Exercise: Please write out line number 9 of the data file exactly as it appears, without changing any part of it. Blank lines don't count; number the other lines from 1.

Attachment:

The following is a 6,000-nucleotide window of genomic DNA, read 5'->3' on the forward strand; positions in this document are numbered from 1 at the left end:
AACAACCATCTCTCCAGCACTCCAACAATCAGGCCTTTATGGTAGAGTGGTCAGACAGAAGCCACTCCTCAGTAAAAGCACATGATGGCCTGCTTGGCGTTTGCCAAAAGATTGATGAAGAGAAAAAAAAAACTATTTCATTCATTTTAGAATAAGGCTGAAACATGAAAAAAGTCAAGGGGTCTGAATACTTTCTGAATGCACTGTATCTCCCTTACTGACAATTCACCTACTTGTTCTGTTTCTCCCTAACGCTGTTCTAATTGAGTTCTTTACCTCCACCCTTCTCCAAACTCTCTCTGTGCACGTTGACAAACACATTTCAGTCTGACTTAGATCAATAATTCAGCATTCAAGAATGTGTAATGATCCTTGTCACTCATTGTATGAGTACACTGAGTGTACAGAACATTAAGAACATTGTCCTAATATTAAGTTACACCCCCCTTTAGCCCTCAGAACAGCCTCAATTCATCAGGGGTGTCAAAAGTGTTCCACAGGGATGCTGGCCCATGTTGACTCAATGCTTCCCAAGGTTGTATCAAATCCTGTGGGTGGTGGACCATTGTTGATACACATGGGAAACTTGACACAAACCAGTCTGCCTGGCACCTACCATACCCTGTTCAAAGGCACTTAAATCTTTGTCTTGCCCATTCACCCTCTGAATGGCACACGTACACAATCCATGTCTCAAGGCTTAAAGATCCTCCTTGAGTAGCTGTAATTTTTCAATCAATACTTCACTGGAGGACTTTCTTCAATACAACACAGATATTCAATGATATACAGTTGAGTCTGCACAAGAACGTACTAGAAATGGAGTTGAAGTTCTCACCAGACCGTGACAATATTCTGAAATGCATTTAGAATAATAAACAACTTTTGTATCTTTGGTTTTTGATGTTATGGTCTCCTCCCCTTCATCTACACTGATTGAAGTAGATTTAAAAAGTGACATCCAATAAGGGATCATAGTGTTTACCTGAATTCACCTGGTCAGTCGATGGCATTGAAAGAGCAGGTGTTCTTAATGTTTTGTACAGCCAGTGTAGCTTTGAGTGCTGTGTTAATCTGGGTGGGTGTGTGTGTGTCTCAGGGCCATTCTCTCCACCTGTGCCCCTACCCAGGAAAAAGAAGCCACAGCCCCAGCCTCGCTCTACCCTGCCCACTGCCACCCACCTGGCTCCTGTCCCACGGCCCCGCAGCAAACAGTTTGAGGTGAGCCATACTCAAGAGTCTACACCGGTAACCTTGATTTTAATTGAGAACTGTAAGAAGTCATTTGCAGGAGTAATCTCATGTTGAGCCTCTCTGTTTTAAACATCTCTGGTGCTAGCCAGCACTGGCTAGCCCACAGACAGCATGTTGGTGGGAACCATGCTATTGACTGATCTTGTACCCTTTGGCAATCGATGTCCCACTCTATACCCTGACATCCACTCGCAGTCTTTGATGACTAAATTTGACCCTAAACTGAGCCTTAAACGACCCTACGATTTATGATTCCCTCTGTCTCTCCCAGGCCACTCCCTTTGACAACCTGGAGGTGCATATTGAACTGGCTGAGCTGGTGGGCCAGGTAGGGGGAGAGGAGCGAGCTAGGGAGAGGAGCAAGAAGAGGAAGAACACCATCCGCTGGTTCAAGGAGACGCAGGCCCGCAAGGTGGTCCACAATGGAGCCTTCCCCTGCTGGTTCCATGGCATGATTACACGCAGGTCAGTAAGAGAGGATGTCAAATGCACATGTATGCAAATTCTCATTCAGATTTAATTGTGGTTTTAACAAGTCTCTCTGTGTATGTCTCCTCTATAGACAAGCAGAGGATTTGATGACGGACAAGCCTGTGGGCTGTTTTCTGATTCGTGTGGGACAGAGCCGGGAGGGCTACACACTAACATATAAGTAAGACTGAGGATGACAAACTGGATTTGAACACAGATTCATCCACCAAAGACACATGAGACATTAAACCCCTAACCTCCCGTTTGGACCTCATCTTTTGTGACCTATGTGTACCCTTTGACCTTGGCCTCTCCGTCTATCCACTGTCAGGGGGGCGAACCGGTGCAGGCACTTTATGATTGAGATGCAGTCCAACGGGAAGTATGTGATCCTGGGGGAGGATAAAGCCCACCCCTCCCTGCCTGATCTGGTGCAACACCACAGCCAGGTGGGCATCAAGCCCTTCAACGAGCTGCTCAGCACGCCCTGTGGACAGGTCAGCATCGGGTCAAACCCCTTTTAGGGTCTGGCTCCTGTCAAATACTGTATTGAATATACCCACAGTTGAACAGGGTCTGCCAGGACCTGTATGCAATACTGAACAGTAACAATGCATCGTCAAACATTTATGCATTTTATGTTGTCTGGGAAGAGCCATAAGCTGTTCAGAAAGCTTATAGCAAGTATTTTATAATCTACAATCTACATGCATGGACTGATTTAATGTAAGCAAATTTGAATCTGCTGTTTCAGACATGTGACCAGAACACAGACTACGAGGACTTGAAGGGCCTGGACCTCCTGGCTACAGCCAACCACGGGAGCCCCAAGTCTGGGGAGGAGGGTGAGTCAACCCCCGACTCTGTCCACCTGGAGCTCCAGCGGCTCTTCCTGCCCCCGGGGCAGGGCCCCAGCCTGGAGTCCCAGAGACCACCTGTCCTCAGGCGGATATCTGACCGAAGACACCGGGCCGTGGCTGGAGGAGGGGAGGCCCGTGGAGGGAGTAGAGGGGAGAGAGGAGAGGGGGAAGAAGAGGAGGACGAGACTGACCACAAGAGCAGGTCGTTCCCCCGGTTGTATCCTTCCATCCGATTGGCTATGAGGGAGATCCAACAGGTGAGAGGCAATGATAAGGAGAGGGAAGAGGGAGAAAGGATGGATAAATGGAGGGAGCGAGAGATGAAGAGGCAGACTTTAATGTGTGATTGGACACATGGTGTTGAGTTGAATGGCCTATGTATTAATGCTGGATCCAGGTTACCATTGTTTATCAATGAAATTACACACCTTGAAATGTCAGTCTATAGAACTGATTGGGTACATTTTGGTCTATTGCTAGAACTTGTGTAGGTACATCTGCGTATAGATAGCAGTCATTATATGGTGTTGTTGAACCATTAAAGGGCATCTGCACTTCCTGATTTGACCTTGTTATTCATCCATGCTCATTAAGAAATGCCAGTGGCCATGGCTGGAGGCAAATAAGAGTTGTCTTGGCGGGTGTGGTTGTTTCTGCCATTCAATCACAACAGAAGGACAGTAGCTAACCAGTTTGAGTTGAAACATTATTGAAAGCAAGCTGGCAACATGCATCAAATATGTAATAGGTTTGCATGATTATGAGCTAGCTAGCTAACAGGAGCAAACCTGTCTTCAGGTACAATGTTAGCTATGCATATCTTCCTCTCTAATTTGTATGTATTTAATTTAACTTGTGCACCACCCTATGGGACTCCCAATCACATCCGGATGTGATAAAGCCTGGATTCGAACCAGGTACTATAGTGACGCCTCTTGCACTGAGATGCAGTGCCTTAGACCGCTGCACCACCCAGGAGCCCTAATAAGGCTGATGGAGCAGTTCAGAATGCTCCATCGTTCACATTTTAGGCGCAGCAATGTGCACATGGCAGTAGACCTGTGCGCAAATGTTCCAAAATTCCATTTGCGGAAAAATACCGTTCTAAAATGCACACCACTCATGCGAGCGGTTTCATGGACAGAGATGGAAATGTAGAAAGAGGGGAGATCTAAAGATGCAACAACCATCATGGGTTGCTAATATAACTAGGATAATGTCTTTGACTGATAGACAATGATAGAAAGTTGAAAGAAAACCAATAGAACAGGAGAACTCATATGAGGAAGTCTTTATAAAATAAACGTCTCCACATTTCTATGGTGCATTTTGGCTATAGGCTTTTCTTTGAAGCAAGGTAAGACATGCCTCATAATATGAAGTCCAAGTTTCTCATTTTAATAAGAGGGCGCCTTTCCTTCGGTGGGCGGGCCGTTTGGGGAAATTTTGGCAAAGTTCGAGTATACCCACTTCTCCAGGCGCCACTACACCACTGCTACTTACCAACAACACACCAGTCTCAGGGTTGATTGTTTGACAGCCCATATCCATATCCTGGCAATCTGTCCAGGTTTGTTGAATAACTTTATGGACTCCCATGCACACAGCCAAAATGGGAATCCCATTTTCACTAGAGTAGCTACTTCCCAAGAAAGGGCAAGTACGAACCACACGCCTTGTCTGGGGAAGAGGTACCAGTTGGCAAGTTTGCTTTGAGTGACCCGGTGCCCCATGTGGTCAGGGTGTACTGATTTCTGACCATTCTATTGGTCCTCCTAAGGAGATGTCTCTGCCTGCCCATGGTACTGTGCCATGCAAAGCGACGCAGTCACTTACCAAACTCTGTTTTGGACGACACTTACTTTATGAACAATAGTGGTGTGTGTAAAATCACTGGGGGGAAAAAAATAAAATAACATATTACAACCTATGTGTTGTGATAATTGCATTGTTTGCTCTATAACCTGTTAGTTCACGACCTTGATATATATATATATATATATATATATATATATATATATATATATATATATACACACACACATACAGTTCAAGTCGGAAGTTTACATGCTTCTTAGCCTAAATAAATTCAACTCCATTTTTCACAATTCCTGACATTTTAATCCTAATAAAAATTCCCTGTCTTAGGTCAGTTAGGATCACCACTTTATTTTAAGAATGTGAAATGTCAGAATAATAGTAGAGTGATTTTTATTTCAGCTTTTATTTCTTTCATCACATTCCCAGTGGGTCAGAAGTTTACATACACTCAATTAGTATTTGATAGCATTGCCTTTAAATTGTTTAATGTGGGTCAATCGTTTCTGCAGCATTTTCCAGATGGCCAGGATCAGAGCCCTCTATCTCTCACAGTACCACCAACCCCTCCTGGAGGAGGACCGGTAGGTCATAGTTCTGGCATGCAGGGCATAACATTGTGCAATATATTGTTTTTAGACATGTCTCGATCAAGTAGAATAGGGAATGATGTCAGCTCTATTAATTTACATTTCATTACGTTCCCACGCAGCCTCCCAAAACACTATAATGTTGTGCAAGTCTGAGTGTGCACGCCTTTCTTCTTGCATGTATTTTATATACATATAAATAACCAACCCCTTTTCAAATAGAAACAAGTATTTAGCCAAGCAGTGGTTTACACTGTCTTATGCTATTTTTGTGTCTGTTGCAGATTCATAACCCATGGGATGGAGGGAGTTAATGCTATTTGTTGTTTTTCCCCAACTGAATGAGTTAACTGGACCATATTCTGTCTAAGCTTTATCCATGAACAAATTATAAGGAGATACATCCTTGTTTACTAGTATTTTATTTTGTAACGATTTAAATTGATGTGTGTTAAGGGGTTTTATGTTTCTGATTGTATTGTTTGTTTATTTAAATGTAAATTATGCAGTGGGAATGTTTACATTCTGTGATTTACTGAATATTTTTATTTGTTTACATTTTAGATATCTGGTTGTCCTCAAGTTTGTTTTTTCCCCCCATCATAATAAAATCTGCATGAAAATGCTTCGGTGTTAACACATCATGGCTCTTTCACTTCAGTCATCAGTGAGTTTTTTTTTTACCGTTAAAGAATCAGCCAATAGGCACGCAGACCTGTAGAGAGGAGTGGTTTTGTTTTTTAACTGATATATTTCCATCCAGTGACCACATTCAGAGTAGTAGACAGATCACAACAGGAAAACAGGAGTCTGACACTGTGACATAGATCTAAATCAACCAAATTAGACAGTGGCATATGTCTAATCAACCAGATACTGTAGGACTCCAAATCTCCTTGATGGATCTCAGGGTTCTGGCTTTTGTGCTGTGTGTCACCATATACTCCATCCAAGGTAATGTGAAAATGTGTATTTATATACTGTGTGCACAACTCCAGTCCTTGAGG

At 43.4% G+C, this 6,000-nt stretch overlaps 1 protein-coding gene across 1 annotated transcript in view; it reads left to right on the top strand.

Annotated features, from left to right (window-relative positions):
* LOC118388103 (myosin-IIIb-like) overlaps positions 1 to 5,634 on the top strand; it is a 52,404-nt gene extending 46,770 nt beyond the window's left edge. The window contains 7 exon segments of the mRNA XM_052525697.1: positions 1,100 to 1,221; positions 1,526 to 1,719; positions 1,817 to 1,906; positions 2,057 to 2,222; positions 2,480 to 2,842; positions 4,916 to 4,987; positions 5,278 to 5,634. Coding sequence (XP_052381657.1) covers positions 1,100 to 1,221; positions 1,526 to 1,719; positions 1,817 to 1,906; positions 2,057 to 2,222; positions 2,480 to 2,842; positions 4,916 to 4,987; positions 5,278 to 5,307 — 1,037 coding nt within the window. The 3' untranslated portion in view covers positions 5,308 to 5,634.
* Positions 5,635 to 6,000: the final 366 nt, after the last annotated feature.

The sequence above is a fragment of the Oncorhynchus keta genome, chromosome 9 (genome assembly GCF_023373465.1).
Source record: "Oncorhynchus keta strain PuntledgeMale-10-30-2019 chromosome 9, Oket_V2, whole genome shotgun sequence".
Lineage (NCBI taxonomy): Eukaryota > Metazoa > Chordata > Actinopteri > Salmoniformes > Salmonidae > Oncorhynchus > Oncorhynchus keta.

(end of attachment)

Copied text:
Lineage (NCBI taxonomy): Eukaryota > Metazoa > Chordata > Actinopteri > Salmoniformes > Salmonidae > Oncorhynchus > Oncorhynchus keta.